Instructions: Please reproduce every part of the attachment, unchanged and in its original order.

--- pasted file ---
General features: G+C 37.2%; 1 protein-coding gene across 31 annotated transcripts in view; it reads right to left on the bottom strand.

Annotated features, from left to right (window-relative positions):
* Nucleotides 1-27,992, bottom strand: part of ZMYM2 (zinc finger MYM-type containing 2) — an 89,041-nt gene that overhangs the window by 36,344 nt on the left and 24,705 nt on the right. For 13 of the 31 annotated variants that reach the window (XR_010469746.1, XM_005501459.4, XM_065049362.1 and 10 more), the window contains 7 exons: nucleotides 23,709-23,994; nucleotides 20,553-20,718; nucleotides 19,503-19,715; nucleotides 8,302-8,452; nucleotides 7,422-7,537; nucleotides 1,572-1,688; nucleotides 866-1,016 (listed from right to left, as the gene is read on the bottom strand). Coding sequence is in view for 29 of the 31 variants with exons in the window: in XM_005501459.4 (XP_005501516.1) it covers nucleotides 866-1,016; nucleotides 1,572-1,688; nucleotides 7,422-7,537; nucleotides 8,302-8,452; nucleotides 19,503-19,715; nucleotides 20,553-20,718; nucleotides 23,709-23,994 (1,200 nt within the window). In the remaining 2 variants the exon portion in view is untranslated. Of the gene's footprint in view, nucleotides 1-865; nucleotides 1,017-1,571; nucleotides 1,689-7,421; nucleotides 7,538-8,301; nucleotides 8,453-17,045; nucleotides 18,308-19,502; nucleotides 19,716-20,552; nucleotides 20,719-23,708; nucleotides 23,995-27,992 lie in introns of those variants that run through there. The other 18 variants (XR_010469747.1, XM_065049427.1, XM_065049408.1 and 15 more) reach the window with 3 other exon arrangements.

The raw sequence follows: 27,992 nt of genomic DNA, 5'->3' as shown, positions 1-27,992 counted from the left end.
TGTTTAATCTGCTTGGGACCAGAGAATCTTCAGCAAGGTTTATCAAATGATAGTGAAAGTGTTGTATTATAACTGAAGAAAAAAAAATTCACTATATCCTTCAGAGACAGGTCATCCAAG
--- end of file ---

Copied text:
General features: G+C 37.2%; 1 protein-coding gene across 31 annotated transcripts in view; it reads right to left on the bottom strand.

Annotated features, from left to right (window-relative positions):
* Nucleotides 1-27,992, bottom strand: part of ZMYM2 (zinc finger MYM-type containing 2) — an 89,041-nt gene that overhangs the window by 36,344 nt on the left and 24,705 nt on the right. For 13 of the 31 annotated variants that reach the window (XR_010469746.1, XM_005501459.4, XM_065049362.1 and 10 more), the window contains 7 exons: nucleotides 23,709-23,994; nucleotides 20,553-20,718; nucleotides 19,503-19,715; nucleotides 8,302-8,452; nucleotides 7,422-7,537; nucleotides 1,572-1,688; nucleotides 866-1,016 (listed from right to left, as the gene is read on the bottom strand). Coding sequence is in view for 29 of the 31 variants with exons in the window: in XM_005501459.4 (XP_005501516.1) it covers nucleotides 866-1,016; nucleotides 1,572-1,688; nucleotides 7,422-7,537; nucleotides 8,302-8,452; nucleotides 19,503-19,715; nucleotides 20,553-20,718; nucleotides 23,709-23,994 (1,200 nt within the window). In the remaining 2 variants the exon portion in view is untranslated. Of the gene's footprint in view, nucleotides 1-865; nucleotides 1,017-1,571; nucleotides 1,689-7,421; nucleotides 7,538-8,301; nucleotides 8,453-17,045; nucleotides 18,308-19,502; nucleotides 19,716-20,552; nucleotides 20,719-23,708; nucleotides 23,995-27,992 lie in introns of those variants that run through there. The other 18 variants (XR_010469747.1, XM_065049427.1, XM_065049408.1 and 15 more) reach the window with 3 other exon arrangements.

The raw sequence follows: 27,992 nt of genomic DNA, 5'->3' as shown, positions 1-27,992 counted from the left end.
TGTTTAATCTGCTTGGGACCAGAGAATCTTCAGCAAGGTTTATCAAATGATAGTGAAAGTGTTGTATTATAACTGAAGAAAAAAAAATTCACTATATCCTTCAGAGACAGGTCATCCAAG